11 And houses full of all good things, which thou filledst not, and wells digged, which thou diggedst not, vineyards and olive trees, which thou plantedst not; when thou shalt have eaten and be full;
12 Then beware lest thou forget the LORD, which brought thee forth out of the land of Egypt, from the house of bondage.
13 Thou shalt fear the LORD thy God, and serve him, and shalt swear by his name.
14 Ye shall not go after other gods, of the gods of the people which are round about you;
15 (For the LORD thy God is a jealous God among you) lest the anger of the LORD thy God be kindled against thee, and destroy thee from off the face of the earth.

Once the people came into the Promised Land and they were living well, God warned them not to forget Him (verse 12). They were to fear God, serve Him, and not go after the gods of their neighbors (verses 13 & 14). For if they did, God would destroy them from off the face of the earth (verse 15). The advice given in verses 4 through 9 were meant as helps in remembering God's Word and His commandments. Again, God was trying to keep the people safe by giving them tools to help them stay in Him.

As Christians are we so arrogant to believe that we don't need help in remembering God's commands? Perhaps we are just naive. In any case, it is time to reclaim the commands of God and put them to practice.

Thursday, June 13, 2013

Hear, O, Israel! But Forget The Tefillin and the Mezuzah!

Deuteronomy 6:4-7 is a beloved passage in Scripture for both Christians and Jews.

Deuteronomy 6:4-7 (KJV)
4 Hear, O Israel: The LORD our God is one LORD:
5 And thou shalt love the LORD thy God with all thine heart, and with all thy soul, and with all thy might.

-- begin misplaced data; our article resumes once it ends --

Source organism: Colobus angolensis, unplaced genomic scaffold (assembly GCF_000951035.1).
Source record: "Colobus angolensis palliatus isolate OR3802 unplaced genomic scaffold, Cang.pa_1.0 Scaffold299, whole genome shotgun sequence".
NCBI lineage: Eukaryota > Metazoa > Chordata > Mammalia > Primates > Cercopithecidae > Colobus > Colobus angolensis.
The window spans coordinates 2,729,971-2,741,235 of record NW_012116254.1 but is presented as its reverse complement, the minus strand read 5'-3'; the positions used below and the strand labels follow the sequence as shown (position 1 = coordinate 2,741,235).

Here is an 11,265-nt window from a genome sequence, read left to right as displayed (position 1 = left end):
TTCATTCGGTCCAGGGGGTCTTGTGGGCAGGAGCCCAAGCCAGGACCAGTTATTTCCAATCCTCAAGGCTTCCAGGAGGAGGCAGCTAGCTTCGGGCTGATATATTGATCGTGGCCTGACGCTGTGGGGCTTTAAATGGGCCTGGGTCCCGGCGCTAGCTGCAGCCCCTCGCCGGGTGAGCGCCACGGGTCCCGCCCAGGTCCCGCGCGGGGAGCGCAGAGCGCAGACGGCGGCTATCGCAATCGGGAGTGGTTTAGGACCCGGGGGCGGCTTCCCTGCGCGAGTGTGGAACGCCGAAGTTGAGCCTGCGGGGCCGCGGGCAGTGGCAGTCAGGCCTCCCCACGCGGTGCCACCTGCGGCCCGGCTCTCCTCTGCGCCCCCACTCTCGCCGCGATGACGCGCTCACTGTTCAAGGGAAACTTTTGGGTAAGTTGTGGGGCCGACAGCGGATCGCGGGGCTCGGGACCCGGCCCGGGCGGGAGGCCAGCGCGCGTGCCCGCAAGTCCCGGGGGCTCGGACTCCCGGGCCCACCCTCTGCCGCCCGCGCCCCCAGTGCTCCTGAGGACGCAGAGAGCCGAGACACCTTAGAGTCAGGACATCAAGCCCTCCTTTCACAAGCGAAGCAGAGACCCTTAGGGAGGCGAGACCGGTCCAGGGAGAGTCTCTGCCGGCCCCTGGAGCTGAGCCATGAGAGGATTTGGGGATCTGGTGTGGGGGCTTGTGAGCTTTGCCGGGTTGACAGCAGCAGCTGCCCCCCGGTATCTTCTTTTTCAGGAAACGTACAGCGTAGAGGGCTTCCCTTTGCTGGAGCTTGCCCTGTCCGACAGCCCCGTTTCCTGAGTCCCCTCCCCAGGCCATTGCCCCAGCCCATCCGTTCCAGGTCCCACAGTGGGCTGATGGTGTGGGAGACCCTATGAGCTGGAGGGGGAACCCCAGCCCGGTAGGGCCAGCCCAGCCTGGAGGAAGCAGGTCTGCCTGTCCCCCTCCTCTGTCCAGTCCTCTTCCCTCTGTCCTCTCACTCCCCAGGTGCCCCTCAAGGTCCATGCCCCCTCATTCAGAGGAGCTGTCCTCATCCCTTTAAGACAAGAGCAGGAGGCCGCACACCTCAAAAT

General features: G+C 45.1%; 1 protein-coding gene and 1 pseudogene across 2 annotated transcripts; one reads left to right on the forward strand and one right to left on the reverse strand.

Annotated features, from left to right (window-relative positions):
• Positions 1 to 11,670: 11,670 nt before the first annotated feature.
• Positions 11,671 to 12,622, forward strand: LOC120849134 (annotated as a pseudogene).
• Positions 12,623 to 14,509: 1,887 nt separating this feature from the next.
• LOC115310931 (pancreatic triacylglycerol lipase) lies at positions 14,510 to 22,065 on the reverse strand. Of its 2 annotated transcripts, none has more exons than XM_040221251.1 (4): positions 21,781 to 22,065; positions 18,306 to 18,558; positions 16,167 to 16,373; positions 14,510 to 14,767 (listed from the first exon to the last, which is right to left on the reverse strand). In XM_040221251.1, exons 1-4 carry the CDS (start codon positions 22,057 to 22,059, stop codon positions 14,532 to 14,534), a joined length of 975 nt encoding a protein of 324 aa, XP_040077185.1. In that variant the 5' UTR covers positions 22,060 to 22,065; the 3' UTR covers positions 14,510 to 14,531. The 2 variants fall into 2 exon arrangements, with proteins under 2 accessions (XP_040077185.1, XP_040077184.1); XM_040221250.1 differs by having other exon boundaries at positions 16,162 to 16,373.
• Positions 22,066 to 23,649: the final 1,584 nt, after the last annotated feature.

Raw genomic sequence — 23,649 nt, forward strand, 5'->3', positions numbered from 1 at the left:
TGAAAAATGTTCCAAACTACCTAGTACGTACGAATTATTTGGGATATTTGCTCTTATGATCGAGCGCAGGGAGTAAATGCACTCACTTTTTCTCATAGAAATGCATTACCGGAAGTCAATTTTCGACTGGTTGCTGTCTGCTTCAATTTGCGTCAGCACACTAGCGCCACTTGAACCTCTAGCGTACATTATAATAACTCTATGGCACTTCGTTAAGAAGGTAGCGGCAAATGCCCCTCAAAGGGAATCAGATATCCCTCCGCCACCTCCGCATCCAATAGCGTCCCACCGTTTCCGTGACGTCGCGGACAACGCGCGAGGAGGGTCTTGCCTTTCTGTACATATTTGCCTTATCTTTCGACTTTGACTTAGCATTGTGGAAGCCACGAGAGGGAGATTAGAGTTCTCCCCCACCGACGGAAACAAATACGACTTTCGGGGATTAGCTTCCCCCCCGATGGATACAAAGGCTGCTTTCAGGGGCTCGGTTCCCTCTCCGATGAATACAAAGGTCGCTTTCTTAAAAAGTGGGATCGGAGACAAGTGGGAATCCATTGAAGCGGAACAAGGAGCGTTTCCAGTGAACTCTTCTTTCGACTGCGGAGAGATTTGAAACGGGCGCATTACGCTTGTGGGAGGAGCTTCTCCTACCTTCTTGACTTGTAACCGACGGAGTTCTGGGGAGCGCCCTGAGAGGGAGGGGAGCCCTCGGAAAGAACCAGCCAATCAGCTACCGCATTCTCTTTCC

6 And these words, which I command thee this day, shall be in thine heart:
7 And thou shalt teach them diligently unto thy children, and shalt talk of them when thou sittest in thine house, and when thou walkest by the way, and when thou liest down, and when thou risest up.

In a way, this passage is our statement of faith!

This is not surprising that the Jews believe this, since it is plainly addressed to Israel. However, Christians also accept this statement. Those in Replacement Theology believe that God is done with Israel, so therefore everything supposedly for Israel is now for the church, except that the Law has been fulfilled by Yeshua and is no longer applicable. This statement of faith, however, does apply. For the Dispensationalists, this is one of the few times that they will admit that the passage is for both Israel and the church, even though, again, the Law has been fulfilled and is no longer applicable.

The reason for Christians accepting this statement undoubtedly has to do with Yeshua's repetition of it in the New Testament.

Matthew 22:37 (KJV)
37 Jesus said unto him, Thou shalt love the Lord thy God with all thy heart, and with all thy soul, and with all thy mind.

Therefore, even though it is in the Old Testament, it is applicable to Christians. But why does the passage end with verse 7, when the topic of this statement of faith continues for at least two more verses? Let's look at those verses.

Deuteronomy 6:8-9 (KJV)
8 And thou shalt bind them for a sign upon thine hand, and they shall be as frontlets between thine eyes.
9 And thou shalt write them upon the posts of thy house, and on thy gates.